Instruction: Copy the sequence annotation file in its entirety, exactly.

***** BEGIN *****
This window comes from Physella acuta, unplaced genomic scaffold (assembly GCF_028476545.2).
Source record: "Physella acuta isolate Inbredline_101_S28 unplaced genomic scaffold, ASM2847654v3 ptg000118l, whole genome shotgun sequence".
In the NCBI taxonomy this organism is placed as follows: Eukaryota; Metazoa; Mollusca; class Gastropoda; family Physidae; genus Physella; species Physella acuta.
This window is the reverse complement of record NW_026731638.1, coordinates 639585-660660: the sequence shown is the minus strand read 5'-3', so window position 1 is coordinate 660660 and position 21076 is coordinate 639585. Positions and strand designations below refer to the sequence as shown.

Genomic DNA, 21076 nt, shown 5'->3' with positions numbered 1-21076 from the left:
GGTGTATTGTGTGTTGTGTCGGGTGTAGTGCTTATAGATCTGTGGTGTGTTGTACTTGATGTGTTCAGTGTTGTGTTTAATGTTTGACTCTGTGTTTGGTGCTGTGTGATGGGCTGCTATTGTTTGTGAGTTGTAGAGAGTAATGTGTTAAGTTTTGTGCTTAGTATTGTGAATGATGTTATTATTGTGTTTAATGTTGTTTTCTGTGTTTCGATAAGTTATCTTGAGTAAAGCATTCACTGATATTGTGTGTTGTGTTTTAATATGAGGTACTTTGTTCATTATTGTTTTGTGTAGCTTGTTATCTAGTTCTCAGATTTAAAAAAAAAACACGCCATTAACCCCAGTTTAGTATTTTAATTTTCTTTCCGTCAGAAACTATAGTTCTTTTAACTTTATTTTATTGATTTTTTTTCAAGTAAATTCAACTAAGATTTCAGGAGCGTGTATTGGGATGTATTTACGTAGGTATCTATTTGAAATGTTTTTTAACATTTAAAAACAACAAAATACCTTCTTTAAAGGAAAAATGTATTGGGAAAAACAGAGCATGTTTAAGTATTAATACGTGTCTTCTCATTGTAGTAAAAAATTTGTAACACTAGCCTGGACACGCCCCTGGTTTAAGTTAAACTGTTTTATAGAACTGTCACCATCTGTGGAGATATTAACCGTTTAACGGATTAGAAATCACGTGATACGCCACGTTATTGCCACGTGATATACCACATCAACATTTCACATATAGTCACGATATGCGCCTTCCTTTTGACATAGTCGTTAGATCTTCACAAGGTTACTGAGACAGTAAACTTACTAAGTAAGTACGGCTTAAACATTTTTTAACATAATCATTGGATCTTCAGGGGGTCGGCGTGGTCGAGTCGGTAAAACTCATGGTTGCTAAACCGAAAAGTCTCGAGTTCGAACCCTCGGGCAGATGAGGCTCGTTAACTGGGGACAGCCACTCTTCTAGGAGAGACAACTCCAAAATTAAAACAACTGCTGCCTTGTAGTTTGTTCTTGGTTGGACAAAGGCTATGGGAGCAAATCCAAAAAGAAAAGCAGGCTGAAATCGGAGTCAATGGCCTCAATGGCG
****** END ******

This window comes from Physella acuta, unplaced genomic scaffold (assembly GCF_028476545.2).
Source record: "Physella acuta isolate Inbredline_101_S28 unplaced genomic scaffold, ASM2847654v3 ptg000118l, whole genome shotgun sequence".
In the NCBI taxonomy this organism is placed as follows: Eukaryota; Metazoa; Mollusca; class Gastropoda; family Physidae; genus Physella; species Physella acuta.
This window is the reverse complement of record NW_026731638.1, coordinates 639585-660660: the sequence shown is the minus strand read 5'-3', so window position 1 is coordinate 660660 and position 21076 is coordinate 639585. Positions and strand designations below refer to the sequence as shown.

Genomic DNA, 21076 nt, shown 5'->3' with positions numbered 1-21076 from the left:
GGTGTATTGTGTGTTGTGTCGGGTGTAGTGCTTATAGATCTGTGGTGTGTTGTACTTGATGTGTTCAGTGTTGTGTTTAATGTTTGACTCTGTGTTTGGTGCTGTGTGATGGGCTGCTATTGTTTGTGAGTTGTAGAGAGTAATGTGTTAAGTTTTGTGCTTAGTATTGTGAATGATGTTATTATTGTGTTTAATGTTGTTTTCTGTGTTTCGATAAGTTATCTTGAGTAAAGCATTCACTGATATTGTGTGTTGTGTTTTAATATGAGGTACTTTGTTCATTATTGTTTTGTGTAGCTTGTTATCTAGTTCTCAGATTTAAAAAAAAAACACGCCATTAACCCCAGTTTAGTATTTTAATTTTCTTTCCGTCAGAAACTATAGTTCTTTTAACTTTATTTTATTGATTTTTTTTCAAGTAAATTCAACTAAGATTTCAGGAGCGTGTATTGGGATGTATTTACGTAGGTATCTATTTGAAATGTTTTTTAACATTTAAAAACAACAAAATACCTTCTTTAAAGGAAAAATGTATTGGGAAAAACAGAGCATGTTTAAGTATTAATACGTGTCTTCTCATTGTAGTAAAAAATTTGTAACACTAGCCTGGACACGCCCCTGGTTTAAGTTAAACTGTTTTATAGAACTGTCACCATCTGTGGAGATATTAACCGTTTAACGGATTAGAAATCACGTGATACGCCACGTTATTGCCACGTGATATACCACATCAACATTTCACATATAGTCACGATATGCGCCTTCCTTTTGACATAGTCGTTAGATCTTCACAAGGTTACTGAGACAGTAAACTTACTAAGTAAGTACGGCTTAAACATTTTTTAACATAATCATTGGATCTTCAGGGGGTCGGCGTGGTCGAGTCGGTAAAACTCATGGTTGCTAAACCGAAAAGTCTCGAGTTCGAACCCTCGGGCAGATGAGGCTCGTTAACTGGGGACAGCCACTCTTCTAGGAGAGACAACTCCAAAATTAAAACAACTGCTGCCTTGTAGTTTGTTCTTGGTTGGACAAAGGCTATGGGAGCAAATCCAAAAAGAAAAGCAGGCTGAAATCGGAGTCAATGGCCTCAATGGCG